Here is a quick guide to basic fault finding on your caravan or trailer road lights.
I’ve written this simply as I can in easy basic steps so that hopefully anyone with a little understanding will be able to ‘help themselves” as much as they can before having to ask for assistance.
I’ll assume you have a digital multimeter and are able to use it to take voltage readings and measure resistance. If you are unsure how to use your multimeter, have a quick read through the instructions supplied with your multimeter.
How do we start?
In many caravans, there is a fuse box located inside the caravan where the cable comes from the 13 Pin plug. These are usually the same type of “blade” fuse found in your car. Check these first and replace any ‘blown’ ones.
This may seem daunting at first, but taken a step at a time, it’s quite easy to test the road light circuits. I’ll assume you have connected up your caravan (or trailer) and found one or more of the road lights, indicators, side lights or brake lights that are not working, and you have checked the fuses, if any. By following this guide, it will take you through all the steps required to undertake a basic fault-finding process.
Before we start, take a look at the drawing below of one of the indicator circuits……
Before we jump in, there might be something we can work out to help us. As we are going to be using the multimeter set on “Resistance” on the lowest scale. Your multimeter might have the symbol “Ω” – the Greek letter Omega used to indicate “Ohms” or resistance. The settings might be 20, 2K, 20K, 200K, 2M. You want to use the lowest, in this case 20.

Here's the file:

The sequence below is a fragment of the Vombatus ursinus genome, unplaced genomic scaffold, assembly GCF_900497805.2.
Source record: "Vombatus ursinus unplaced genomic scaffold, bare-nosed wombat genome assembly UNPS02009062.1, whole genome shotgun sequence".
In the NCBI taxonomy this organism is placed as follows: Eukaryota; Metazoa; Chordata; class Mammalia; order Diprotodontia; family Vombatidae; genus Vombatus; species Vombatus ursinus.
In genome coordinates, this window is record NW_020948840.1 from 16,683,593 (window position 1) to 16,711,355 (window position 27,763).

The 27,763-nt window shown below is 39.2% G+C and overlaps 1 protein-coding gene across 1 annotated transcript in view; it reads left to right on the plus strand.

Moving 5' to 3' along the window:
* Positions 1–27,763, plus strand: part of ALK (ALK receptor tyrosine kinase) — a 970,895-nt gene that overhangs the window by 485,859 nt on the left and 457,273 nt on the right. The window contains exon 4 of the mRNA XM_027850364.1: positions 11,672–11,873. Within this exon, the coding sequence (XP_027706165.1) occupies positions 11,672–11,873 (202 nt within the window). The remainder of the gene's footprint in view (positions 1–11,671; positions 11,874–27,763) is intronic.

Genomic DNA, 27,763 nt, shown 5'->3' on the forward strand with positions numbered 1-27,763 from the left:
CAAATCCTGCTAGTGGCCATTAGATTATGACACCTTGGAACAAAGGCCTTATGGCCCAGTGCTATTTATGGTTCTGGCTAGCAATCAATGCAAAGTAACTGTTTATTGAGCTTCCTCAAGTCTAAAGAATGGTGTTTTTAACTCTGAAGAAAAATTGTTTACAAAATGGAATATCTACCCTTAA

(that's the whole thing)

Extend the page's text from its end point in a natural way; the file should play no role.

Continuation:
It would be helpful if we had an idea of what resistance reading we should expect for each circuit. Well with some simple maths we might be able to get a good indication.
Each bulb has a rating, given in Watts (the unit of electrical power) For any bulb, we can calculate the resistance if we know two other things – Voltage(V) and the Power (W). To calculate the resistance we use the formula R = V2/P (Resistance = Voltage squared divided by wattage)
So calculating for a for a 21 Watt indicator bulb we get :
122/21 or 144/21 = 6.8 Ω
But…. we have a big problem here! If you measure the resistance of your 21 Watt lightbulb using your multimeter, it will probably read 0.2 or 0.3 Ohms. So what’s going on?
The metal in the filament has a ‘positive thermal resistance coefficient’. That simply means when its cold, the resistance is lower and as filament of the bulb warms up and starts to glow. the resistance increases.
What seemed like a good idea on paper isn’t so good after all ……. or is it?
If we have a reading below 0.8 Ohms, we can assume the circuit is OK, but we should never get exactly 00.00 Ohms, there should always be ‘some’ resistance. If the reading is exactly 0 Ohms then it is likely a ‘dead short’ in the circuit, but more of this later.
The first step is an easy one. Test the bulb! If it is just one light that doesn’t work, it is a simple task to remove the light unit lens and check the bulb. For guidance on removing any of the bulbs on your caravan, have a look through the owners handbook as there is usually a section on changing bulbs. Most handbooks also have a chart of what the correct wattage each bulb should be as well.
The easiest way to do the following tests is on the 13 pin plug itself. To do this without disassembling the plug there are a couple of ‘tricks’ we can use to make it easier.
The first trick is to secure the plug in a location that reduces the requirement to have three hands! I like to use a large spring clamp…..
If we make sure the plastic location ‘key’ inside the plug is at our 6 o’clock position, it makes identifying the pins so much easier….
In the photo’s I am testing the road lights on my trailer, so clamped the plug to the hitch handle. On your caravan a good place is to clip it to the hand brake and use the ‘A’ frame fairing to rest your multimeter on. In this instance, it was easier to place it on the ground…..
The second trick overcomes the need to be able to hold the points of the multimeter test leads on the end of the pins with the skill of a surgeon. I use a couple of the straight through crimp connectors…… I find the blue size the best.